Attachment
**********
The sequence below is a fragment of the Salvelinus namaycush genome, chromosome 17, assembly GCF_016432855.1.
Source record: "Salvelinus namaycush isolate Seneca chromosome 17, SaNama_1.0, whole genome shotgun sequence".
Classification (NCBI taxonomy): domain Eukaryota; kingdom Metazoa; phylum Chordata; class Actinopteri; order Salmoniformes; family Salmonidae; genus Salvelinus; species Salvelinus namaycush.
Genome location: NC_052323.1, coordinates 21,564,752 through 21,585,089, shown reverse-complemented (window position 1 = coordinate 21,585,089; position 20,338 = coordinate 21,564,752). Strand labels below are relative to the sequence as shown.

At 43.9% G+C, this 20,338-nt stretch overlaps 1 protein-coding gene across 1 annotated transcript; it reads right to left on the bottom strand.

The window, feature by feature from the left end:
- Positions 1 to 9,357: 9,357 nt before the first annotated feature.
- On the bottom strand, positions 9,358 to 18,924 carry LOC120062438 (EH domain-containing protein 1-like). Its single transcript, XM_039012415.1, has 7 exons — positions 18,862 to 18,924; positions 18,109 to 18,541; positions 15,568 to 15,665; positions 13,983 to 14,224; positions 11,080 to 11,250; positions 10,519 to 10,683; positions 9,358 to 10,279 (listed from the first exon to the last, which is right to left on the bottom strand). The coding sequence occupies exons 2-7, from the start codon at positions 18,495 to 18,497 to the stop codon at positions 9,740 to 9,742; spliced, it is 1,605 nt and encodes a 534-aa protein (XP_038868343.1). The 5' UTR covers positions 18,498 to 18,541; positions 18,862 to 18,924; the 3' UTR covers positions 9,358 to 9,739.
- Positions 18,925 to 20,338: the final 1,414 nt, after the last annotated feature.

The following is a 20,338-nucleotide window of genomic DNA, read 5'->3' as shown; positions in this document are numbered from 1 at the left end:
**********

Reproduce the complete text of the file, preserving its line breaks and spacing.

The sequence below is a fragment of the Salvelinus namaycush genome, chromosome 17, assembly GCF_016432855.1.
Source record: "Salvelinus namaycush isolate Seneca chromosome 17, SaNama_1.0, whole genome shotgun sequence".
Classification (NCBI taxonomy): domain Eukaryota; kingdom Metazoa; phylum Chordata; class Actinopteri; order Salmoniformes; family Salmonidae; genus Salvelinus; species Salvelinus namaycush.
Genome location: NC_052323.1, coordinates 21,564,752 through 21,585,089, shown reverse-complemented (window position 1 = coordinate 21,585,089; position 20,338 = coordinate 21,564,752). Strand labels below are relative to the sequence as shown.

At 43.9% G+C, this 20,338-nt stretch overlaps 1 protein-coding gene across 1 annotated transcript; it reads right to left on the bottom strand.

The window, feature by feature from the left end:
- Positions 1 to 9,357: 9,357 nt before the first annotated feature.
- On the bottom strand, positions 9,358 to 18,924 carry LOC120062438 (EH domain-containing protein 1-like). Its single transcript, XM_039012415.1, has 7 exons — positions 18,862 to 18,924; positions 18,109 to 18,541; positions 15,568 to 15,665; positions 13,983 to 14,224; positions 11,080 to 11,250; positions 10,519 to 10,683; positions 9,358 to 10,279 (listed from the first exon to the last, which is right to left on the bottom strand). The coding sequence occupies exons 2-7, from the start codon at positions 18,495 to 18,497 to the stop codon at positions 9,740 to 9,742; spliced, it is 1,605 nt and encodes a 534-aa protein (XP_038868343.1). The 5' UTR covers positions 18,498 to 18,541; positions 18,862 to 18,924; the 3' UTR covers positions 9,358 to 9,739.
- Positions 18,925 to 20,338: the final 1,414 nt, after the last annotated feature.

The following is a 20,338-nucleotide window of genomic DNA, read 5'->3' as shown; positions in this document are numbered from 1 at the left end: